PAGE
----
The following article is based on a leaflet produced by Historic Scotland’s Technical Conservation, Research and Educational Group.
Original timber doors are an important aspect of the character and authenticity of a Scottish home. Their proportions and positions, together with the detail of mouldings and panelling are important elements in the aesthetics and significance of a building. Traditional Scottish external timber doors were made of pine or, occasionally, hardwoods, such as oak. Many were highly decorated, with imposing surrounds of columns, canopies and classically inspired pediments.
Over the past few decades many traditional timber doors have been inappropriately replaced with modern doors made from materials such as UPVC and aluminium. These products not only alter the character and appearance of a building but it is unlikely that they will last as long as a traditional timber door that has been maintained correctly. As a result, many of Scotland’s local authorities now operate a policy that discourages the installation of these type of doors in Listed buildings.
A brief history of timber doors
This following very briefly outlines the main influences on door designs over the past few centuries:
- Industrial Revolution – Easier and cheaper transportation of raw materials led to mass production of doors and standardisation of designs.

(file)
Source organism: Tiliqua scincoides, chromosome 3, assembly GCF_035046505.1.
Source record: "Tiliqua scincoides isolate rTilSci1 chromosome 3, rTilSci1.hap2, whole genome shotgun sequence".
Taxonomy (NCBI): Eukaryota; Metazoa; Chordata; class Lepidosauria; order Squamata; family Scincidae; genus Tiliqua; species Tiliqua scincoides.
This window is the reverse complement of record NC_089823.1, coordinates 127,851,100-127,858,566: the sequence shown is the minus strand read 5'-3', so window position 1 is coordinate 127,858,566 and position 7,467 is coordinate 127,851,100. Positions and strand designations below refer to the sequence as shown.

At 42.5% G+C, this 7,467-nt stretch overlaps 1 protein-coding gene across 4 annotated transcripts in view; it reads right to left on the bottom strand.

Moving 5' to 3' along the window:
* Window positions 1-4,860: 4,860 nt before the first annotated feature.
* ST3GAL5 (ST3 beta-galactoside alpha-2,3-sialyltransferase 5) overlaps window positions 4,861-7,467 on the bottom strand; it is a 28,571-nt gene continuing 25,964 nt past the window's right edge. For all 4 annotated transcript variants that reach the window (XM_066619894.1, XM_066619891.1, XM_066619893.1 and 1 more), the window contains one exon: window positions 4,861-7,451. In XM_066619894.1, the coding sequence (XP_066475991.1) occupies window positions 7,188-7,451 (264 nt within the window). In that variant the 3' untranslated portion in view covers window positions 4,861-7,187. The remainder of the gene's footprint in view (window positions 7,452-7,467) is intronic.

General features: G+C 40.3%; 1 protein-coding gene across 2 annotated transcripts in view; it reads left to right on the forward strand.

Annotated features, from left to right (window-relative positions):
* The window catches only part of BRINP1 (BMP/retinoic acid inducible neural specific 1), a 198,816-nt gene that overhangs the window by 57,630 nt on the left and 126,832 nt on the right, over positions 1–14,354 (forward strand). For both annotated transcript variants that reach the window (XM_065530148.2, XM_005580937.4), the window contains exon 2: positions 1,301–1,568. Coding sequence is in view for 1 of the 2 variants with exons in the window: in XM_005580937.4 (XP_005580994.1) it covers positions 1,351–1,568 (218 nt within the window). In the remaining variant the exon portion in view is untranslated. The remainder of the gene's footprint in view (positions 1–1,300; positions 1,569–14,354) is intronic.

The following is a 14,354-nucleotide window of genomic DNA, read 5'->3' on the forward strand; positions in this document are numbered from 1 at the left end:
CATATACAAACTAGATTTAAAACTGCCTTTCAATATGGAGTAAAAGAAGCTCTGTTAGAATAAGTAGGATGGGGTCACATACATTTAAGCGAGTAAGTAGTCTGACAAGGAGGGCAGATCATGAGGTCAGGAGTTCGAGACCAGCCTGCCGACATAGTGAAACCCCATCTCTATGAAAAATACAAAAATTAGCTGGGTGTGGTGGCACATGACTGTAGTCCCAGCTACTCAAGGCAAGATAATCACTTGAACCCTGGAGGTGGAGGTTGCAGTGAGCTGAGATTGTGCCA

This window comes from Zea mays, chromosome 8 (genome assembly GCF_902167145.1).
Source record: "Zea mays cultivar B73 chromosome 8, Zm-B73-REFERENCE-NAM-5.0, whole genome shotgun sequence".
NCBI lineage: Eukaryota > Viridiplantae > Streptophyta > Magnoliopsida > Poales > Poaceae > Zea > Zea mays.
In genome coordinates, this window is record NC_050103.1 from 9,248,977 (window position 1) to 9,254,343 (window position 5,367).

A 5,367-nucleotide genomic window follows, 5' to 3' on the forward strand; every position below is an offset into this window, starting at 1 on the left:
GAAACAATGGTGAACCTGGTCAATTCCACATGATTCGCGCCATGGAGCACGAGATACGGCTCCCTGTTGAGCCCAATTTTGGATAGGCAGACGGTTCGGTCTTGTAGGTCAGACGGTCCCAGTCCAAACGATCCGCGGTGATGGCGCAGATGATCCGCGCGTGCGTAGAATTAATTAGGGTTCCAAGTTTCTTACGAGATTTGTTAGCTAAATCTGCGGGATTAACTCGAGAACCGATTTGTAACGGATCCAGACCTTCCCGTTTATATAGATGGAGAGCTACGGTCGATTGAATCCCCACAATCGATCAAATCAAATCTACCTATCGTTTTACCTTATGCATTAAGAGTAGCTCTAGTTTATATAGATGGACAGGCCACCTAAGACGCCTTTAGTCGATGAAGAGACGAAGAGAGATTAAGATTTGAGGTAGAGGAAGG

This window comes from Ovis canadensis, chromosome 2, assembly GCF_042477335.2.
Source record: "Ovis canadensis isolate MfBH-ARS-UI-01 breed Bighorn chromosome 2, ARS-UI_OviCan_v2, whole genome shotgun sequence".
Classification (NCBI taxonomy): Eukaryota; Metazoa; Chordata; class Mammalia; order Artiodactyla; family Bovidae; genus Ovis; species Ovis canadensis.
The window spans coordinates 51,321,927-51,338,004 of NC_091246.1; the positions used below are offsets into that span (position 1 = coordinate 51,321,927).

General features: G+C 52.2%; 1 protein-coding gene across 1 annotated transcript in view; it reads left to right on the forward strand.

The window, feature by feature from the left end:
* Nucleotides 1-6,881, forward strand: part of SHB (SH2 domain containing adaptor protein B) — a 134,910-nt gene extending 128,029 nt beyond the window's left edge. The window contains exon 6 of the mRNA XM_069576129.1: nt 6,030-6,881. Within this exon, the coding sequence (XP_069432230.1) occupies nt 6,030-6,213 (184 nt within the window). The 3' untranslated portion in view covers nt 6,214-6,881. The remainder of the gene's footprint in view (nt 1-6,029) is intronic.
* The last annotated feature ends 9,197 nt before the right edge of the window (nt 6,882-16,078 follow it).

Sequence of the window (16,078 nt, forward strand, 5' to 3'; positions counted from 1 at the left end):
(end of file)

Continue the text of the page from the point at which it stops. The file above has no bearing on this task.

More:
- Chubb Detector Lock – At the end of the eighteenth century developments in lock technology such as the invention of the first Chubb Detector Lock meant that traditional doors could be made more secure.
- Introduction of Fanlights – During the Georgian period, many houses were built with doors that incorporated fanlights above the main entrance. Over time these designs became extremely ornate and the use of decorative glass became very common.
- World War I and II – In times of austerity after the First World War period doors were often replaced with cheaper simpler designs, and following the Second World War – mouldings were covered over with solid wood or plywood panels.
External timber door construction.
Here at TJ Ross our traditional timber doors have real ‘kerb appeal’. Handmade by our highly skilled craftsmen using traditional mortice and tenon joints tightened up throughout by the use of small wedges driven and glued into the tenon. Our door panels are held in place by being inserted into grooves cut in the door frame. This construction allows the timber panels to move slightly as the timber expands and contracts with climatic changes in temperature and humidity.
We encourage our customers to choose a timber design and paint finish that is as close a match or indeed a like-for-like replacement. Failure to do this can affect the building’s aesthetic appeal and may reduce the property’s market value. Original proportions should be maintained as timber doors will always look better on traditional buildings than modern plastic ornamental alternatives.
If you are considering replacing your front door and would like a free quote from T J Ross (Joiners) Ltd please contact us on 01337 860318 or email us at email@example.com.